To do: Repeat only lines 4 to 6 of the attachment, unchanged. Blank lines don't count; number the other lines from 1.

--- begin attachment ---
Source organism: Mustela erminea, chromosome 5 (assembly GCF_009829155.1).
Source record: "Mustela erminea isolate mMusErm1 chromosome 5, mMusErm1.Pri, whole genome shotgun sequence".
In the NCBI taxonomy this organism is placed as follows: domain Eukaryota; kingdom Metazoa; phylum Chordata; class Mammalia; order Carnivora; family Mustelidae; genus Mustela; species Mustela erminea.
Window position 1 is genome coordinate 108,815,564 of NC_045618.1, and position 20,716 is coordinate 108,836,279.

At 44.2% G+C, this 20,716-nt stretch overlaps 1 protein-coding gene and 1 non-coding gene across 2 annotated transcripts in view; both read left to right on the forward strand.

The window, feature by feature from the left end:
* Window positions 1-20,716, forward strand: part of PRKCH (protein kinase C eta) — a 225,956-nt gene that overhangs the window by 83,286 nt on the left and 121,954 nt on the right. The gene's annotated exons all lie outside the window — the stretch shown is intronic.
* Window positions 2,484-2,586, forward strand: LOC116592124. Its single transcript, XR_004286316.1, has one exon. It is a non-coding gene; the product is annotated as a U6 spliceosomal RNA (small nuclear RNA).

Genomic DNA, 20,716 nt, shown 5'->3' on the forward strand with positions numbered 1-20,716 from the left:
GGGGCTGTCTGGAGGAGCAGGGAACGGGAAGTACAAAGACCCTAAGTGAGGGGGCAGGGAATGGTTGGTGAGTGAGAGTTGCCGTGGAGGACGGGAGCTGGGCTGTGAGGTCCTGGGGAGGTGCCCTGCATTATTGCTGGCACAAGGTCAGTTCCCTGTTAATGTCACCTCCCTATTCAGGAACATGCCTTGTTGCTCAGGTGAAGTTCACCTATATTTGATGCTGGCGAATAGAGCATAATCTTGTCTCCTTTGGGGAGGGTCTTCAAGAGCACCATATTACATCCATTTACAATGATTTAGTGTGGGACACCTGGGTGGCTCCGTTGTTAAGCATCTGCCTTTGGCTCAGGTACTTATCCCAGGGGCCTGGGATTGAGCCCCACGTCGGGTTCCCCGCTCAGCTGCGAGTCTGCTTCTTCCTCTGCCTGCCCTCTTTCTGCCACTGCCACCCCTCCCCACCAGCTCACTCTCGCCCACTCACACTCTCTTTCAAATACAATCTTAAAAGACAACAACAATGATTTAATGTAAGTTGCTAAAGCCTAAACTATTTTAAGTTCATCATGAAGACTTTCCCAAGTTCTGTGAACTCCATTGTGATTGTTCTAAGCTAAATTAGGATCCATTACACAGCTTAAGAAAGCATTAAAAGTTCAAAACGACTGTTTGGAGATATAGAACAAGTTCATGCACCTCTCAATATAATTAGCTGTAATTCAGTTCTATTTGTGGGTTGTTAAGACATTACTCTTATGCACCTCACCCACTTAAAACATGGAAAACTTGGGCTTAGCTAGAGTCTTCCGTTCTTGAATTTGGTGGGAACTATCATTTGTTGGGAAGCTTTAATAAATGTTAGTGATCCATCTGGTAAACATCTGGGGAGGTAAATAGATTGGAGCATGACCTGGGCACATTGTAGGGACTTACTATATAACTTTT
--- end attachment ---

Window position 1 is genome coordinate 108,815,564 of NC_045618.1, and position 20,716 is coordinate 108,836,279.

At 44.2% G+C, this 20,716-nt stretch overlaps 1 protein-coding gene and 1 non-coding gene across 2 annotated transcripts in view; both read left to right on the forward strand.

The window, feature by feature from the left end: